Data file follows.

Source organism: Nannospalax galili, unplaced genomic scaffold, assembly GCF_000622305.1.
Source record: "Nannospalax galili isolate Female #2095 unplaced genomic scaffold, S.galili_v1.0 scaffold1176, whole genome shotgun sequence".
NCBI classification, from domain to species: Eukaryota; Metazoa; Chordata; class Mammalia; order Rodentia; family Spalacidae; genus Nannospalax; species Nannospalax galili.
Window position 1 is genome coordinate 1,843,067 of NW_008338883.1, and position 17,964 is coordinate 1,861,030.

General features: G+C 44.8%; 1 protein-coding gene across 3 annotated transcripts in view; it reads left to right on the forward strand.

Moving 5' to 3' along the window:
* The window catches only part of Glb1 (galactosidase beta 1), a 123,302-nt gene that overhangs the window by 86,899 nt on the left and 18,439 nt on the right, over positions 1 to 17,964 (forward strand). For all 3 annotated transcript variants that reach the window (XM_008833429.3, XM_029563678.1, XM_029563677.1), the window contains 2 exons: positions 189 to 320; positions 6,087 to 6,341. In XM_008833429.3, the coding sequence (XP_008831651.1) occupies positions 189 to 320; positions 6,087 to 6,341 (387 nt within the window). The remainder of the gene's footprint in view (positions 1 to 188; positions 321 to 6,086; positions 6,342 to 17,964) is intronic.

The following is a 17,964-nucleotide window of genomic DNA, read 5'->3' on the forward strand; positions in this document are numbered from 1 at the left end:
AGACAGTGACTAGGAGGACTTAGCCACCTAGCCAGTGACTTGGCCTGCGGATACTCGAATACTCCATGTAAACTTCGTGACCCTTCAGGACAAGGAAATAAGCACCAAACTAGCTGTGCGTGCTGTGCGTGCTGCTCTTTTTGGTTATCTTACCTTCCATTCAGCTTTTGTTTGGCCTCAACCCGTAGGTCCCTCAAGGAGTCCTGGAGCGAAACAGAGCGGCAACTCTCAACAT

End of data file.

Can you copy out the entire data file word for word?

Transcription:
Source organism: Nannospalax galili, unplaced genomic scaffold, assembly GCF_000622305.1.
Source record: "Nannospalax galili isolate Female #2095 unplaced genomic scaffold, S.galili_v1.0 scaffold1176, whole genome shotgun sequence".
NCBI classification, from domain to species: Eukaryota; Metazoa; Chordata; class Mammalia; order Rodentia; family Spalacidae; genus Nannospalax; species Nannospalax galili.
Window position 1 is genome coordinate 1,843,067 of NW_008338883.1, and position 17,964 is coordinate 1,861,030.

General features: G+C 44.8%; 1 protein-coding gene across 3 annotated transcripts in view; it reads left to right on the forward strand.

Moving 5' to 3' along the window:
* The window catches only part of Glb1 (galactosidase beta 1), a 123,302-nt gene that overhangs the window by 86,899 nt on the left and 18,439 nt on the right, over positions 1 to 17,964 (forward strand). For all 3 annotated transcript variants that reach the window (XM_008833429.3, XM_029563678.1, XM_029563677.1), the window contains 2 exons: positions 189 to 320; positions 6,087 to 6,341. In XM_008833429.3, the coding sequence (XP_008831651.1) occupies positions 189 to 320; positions 6,087 to 6,341 (387 nt within the window). The remainder of the gene's footprint in view (positions 1 to 188; positions 321 to 6,086; positions 6,342 to 17,964) is intronic.

The following is a 17,964-nucleotide window of genomic DNA, read 5'->3' on the forward strand; positions in this document are numbered from 1 at the left end:
AGACAGTGACTAGGAGGACTTAGCCACCTAGCCAGTGACTTGGCCTGCGGATACTCGAATACTCCATGTAAACTTCGTGACCCTTCAGGACAAGGAAATAAGCACCAAACTAGCTGTGCGTGCTGTGCGTGCTGCTCTTTTTGGTTATCTTACCTTCCATTCAGCTTTTGTTTGGCCTCAACCCGTAGGTCCCTCAAGGAGTCCTGGAGCGAAACAGAGCGGCAACTCTCAACAT